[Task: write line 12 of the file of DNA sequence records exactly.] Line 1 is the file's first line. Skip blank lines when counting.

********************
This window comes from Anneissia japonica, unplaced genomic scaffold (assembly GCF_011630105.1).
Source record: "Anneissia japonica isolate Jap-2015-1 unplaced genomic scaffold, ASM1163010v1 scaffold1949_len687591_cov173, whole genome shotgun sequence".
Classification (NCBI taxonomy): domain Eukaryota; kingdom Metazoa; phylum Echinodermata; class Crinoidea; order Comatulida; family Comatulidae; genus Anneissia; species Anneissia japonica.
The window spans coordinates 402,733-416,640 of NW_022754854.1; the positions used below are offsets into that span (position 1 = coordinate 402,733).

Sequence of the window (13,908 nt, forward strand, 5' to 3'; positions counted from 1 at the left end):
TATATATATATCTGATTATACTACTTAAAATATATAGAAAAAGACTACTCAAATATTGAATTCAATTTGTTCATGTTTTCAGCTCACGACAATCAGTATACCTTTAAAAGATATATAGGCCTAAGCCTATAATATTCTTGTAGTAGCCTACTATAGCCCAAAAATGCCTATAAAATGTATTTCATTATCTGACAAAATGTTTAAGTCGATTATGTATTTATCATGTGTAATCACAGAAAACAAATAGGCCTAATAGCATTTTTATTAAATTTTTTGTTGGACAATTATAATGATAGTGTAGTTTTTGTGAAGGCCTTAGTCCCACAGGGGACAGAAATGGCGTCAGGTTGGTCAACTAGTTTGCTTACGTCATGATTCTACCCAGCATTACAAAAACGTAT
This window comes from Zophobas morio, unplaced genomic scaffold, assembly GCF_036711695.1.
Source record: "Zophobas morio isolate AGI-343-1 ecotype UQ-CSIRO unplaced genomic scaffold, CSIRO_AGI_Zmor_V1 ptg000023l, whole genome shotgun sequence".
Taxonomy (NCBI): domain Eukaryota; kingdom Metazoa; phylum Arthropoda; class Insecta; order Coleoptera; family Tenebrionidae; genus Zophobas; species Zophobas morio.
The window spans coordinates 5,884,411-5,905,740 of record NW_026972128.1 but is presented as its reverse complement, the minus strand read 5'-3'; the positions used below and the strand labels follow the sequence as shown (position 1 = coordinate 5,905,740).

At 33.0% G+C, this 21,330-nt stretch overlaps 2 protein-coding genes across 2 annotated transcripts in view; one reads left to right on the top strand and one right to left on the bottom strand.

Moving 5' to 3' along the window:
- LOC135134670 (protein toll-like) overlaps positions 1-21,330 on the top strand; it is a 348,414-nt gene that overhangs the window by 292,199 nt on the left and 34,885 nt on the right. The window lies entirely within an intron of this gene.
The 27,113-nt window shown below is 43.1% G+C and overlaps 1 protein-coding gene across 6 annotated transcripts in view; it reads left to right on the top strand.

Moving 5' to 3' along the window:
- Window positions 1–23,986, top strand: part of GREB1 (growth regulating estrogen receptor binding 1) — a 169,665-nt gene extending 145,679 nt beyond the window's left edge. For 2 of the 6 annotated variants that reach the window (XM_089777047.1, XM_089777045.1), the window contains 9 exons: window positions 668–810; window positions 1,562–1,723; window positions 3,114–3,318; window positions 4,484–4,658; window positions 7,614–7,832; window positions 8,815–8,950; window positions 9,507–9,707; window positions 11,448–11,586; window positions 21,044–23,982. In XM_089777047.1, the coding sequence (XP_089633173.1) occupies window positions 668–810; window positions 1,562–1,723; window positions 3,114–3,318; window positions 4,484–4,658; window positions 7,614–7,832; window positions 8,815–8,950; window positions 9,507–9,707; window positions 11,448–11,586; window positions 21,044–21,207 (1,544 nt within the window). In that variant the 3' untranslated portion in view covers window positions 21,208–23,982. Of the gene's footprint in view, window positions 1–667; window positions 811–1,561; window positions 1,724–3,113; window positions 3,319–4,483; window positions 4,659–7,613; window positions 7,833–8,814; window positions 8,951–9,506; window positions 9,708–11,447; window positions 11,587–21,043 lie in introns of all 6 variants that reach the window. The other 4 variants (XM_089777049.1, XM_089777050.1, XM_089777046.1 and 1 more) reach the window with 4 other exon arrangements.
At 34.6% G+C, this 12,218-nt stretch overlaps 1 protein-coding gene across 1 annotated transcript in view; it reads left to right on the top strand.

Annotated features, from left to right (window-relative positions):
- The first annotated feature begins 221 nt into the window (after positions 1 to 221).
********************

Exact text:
Moving 5' to 3' along the window: